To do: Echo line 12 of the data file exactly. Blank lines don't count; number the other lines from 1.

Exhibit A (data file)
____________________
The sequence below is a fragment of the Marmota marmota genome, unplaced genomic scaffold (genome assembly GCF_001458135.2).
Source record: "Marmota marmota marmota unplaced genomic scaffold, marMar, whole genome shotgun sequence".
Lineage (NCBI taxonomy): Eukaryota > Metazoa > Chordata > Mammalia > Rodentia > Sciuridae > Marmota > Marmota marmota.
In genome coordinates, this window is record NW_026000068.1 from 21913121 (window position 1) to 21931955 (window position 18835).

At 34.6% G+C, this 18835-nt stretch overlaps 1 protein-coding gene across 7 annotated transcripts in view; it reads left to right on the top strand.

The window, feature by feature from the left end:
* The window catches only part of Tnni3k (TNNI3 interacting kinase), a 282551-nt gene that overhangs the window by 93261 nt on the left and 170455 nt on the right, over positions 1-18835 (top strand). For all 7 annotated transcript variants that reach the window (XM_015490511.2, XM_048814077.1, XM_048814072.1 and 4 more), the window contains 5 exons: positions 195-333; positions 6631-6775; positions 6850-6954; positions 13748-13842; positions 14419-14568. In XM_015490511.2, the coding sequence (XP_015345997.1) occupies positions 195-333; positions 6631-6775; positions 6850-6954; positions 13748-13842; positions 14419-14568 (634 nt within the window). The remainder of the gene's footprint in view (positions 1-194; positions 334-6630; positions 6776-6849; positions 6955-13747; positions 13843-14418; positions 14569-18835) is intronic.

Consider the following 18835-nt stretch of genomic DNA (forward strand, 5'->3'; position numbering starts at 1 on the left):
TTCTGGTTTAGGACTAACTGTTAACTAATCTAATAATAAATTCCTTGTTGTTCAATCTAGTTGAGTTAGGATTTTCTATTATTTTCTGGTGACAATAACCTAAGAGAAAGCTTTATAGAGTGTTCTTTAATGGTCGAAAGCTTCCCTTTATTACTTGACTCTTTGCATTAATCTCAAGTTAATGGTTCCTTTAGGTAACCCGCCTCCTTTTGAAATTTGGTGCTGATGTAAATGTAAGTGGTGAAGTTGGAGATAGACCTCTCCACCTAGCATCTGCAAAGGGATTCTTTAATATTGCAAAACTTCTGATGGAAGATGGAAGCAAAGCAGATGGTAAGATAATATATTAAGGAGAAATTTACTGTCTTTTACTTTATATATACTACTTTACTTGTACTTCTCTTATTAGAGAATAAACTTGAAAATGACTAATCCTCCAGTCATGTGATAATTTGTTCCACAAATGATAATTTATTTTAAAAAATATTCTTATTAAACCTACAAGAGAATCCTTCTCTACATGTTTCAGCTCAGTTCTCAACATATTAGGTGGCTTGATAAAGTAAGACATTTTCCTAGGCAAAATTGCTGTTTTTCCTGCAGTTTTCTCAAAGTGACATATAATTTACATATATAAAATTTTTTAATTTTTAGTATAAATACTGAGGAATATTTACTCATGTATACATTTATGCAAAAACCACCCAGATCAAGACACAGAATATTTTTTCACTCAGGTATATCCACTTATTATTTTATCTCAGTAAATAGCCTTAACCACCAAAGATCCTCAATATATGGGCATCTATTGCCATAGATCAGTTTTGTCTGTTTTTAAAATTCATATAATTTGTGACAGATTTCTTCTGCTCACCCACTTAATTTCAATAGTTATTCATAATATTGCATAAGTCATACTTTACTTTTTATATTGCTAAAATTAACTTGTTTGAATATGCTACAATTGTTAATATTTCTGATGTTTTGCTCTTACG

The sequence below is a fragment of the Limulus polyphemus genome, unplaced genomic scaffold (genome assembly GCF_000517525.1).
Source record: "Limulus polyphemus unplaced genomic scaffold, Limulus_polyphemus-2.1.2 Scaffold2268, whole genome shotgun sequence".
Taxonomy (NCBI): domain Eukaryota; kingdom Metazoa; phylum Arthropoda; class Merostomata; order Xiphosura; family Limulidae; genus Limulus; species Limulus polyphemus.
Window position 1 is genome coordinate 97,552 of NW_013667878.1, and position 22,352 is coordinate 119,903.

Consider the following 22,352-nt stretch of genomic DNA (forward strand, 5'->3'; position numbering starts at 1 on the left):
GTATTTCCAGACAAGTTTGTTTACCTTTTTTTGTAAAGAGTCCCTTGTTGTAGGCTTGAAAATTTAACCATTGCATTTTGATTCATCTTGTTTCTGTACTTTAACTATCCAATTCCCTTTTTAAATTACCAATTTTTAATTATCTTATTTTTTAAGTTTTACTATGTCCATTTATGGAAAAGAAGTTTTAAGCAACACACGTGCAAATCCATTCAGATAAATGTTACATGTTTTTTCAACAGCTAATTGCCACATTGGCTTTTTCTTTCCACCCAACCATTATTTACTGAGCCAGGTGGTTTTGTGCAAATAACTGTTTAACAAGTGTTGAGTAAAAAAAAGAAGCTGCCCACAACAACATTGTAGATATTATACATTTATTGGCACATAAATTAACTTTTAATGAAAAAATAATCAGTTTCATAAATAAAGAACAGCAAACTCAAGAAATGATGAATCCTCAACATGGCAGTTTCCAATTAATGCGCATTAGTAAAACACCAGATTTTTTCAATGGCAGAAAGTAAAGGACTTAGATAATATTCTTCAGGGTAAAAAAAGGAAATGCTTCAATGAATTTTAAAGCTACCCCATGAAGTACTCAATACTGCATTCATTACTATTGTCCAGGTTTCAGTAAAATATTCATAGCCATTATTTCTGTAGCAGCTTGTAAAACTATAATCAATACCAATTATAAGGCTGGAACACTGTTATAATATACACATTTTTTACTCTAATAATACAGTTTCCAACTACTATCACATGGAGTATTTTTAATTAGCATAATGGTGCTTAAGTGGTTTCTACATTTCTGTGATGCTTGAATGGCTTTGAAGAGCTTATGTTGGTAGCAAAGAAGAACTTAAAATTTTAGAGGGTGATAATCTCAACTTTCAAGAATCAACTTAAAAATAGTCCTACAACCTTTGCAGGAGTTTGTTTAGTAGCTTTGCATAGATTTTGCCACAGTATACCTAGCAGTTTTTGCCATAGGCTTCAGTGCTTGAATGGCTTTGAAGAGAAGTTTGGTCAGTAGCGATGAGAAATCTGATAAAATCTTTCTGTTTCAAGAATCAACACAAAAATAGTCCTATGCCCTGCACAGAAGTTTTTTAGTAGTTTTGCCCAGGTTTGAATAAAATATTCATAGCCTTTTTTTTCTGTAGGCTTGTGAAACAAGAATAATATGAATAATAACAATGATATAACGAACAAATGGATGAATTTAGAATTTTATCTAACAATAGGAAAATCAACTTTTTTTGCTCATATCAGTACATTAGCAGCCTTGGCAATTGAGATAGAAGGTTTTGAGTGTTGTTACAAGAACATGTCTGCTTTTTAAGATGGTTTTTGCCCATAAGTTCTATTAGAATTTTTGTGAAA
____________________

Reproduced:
Taxonomy (NCBI): domain Eukaryota; kingdom Metazoa; phylum Arthropoda; class Merostomata; order Xiphosura; family Limulidae; genus Limulus; species Limulus polyphemus.